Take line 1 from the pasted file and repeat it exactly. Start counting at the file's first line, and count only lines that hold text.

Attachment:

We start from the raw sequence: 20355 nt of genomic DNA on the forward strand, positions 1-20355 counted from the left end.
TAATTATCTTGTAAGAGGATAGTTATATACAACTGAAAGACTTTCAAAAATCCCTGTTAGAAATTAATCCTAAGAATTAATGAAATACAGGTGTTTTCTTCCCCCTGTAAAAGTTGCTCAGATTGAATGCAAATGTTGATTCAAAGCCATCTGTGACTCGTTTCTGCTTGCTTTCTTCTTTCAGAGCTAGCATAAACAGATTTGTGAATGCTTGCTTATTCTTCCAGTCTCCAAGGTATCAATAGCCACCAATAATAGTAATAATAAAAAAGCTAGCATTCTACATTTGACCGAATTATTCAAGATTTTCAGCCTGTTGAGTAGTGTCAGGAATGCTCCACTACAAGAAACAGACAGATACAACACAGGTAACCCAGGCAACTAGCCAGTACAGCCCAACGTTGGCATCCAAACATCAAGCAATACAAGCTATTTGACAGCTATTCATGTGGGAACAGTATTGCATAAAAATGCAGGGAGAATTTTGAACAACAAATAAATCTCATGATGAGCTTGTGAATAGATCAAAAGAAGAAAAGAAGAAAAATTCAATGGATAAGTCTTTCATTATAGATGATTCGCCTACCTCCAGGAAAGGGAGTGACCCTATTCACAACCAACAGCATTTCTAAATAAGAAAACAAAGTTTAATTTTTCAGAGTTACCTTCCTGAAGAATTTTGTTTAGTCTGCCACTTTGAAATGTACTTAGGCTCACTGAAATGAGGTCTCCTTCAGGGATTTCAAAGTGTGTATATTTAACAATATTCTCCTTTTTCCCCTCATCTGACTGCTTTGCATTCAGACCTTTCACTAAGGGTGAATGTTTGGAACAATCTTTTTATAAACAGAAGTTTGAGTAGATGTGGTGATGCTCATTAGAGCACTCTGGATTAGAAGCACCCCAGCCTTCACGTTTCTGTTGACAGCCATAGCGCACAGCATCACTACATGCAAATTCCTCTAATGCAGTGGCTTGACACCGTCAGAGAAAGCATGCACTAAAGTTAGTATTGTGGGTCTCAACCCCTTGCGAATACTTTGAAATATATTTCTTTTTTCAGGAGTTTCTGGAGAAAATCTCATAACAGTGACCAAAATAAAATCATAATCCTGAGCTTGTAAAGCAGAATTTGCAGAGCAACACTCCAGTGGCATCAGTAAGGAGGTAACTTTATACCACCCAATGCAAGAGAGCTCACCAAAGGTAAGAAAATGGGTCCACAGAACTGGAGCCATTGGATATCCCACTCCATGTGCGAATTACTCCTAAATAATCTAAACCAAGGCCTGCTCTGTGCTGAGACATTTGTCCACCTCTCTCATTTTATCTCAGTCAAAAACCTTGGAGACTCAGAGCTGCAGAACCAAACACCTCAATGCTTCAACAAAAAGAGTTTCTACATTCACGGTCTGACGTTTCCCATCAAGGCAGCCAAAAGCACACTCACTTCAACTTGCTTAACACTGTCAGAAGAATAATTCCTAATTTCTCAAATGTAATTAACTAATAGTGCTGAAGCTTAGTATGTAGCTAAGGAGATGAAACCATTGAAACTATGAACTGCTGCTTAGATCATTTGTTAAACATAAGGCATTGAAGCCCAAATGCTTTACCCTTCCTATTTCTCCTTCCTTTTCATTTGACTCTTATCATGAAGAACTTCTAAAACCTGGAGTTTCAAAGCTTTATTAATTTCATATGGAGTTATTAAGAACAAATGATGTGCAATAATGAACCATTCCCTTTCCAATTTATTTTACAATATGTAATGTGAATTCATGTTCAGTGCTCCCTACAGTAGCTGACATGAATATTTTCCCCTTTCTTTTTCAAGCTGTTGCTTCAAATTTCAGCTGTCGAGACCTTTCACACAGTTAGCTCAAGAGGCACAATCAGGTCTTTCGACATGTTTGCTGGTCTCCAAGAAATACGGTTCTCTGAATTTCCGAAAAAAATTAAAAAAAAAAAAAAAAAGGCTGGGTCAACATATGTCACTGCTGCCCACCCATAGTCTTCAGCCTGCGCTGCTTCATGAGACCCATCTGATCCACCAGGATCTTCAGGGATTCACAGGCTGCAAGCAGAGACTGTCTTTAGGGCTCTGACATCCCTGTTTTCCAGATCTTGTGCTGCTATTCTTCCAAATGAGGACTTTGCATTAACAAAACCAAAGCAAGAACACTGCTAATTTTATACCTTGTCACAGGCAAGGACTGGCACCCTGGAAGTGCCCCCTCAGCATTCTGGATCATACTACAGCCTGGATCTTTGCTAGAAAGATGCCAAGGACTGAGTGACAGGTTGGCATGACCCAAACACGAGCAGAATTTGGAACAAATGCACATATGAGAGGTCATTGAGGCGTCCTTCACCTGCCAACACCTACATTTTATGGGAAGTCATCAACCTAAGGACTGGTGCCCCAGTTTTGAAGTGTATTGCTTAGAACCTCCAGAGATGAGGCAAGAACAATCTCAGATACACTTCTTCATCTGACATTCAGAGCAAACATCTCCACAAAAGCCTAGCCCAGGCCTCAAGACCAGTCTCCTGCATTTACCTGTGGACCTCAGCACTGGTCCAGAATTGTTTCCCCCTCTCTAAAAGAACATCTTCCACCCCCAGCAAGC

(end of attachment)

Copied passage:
We start from the raw sequence: 20355 nt of genomic DNA on the forward strand, positions 1-20355 counted from the left end.